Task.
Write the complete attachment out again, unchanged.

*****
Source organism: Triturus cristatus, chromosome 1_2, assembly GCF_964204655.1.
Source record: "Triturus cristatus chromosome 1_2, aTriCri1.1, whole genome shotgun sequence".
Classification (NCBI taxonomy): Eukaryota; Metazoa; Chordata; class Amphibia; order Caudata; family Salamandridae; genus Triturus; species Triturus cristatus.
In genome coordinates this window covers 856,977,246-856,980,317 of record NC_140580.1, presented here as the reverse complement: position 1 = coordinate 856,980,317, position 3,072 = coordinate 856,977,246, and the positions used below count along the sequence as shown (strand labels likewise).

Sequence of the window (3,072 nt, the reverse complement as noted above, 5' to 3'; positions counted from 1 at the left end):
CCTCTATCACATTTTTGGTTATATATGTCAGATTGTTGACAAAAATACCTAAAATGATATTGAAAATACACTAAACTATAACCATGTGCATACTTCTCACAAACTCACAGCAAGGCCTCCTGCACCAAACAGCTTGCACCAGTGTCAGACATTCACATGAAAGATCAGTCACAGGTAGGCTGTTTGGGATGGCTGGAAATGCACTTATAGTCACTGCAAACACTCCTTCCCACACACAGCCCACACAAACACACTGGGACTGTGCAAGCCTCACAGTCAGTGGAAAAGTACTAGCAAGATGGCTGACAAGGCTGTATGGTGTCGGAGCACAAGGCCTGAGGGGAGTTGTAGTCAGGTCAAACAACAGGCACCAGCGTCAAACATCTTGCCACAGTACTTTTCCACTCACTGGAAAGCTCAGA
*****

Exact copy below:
Source organism: Triturus cristatus, chromosome 1_2, assembly GCF_964204655.1.
Source record: "Triturus cristatus chromosome 1_2, aTriCri1.1, whole genome shotgun sequence".
Classification (NCBI taxonomy): Eukaryota; Metazoa; Chordata; class Amphibia; order Caudata; family Salamandridae; genus Triturus; species Triturus cristatus.
In genome coordinates this window covers 856,977,246-856,980,317 of record NC_140580.1, presented here as the reverse complement: position 1 = coordinate 856,980,317, position 3,072 = coordinate 856,977,246, and the positions used below count along the sequence as shown (strand labels likewise).

Sequence of the window (3,072 nt, the reverse complement as noted above, 5' to 3'; positions counted from 1 at the left end):
CCTCTATCACATTTTTGGTTATATATGTCAGATTGTTGACAAAAATACCTAAAATGATATTGAAAATACACTAAACTATAACCATGTGCATACTTCTCACAAACTCACAGCAAGGCCTCCTGCACCAAACAGCTTGCACCAGTGTCAGACATTCACATGAAAGATCAGTCACAGGTAGGCTGTTTGGGATGGCTGGAAATGCACTTATAGTCACTGCAAACACTCCTTCCCACACACAGCCCACACAAACACACTGGGACTGTGCAAGCCTCACAGTCAGTGGAAAAGTACTAGCAAGATGGCTGACAAGGCTGTATGGTGTCGGAGCACAAGGCCTGAGGGGAGTTGTAGTCAGGTCAAACAACAGGCACCAGCGTCAAACATCTTGCCACAGTACTTTTCCACTCACTGGAAAGCTCAGA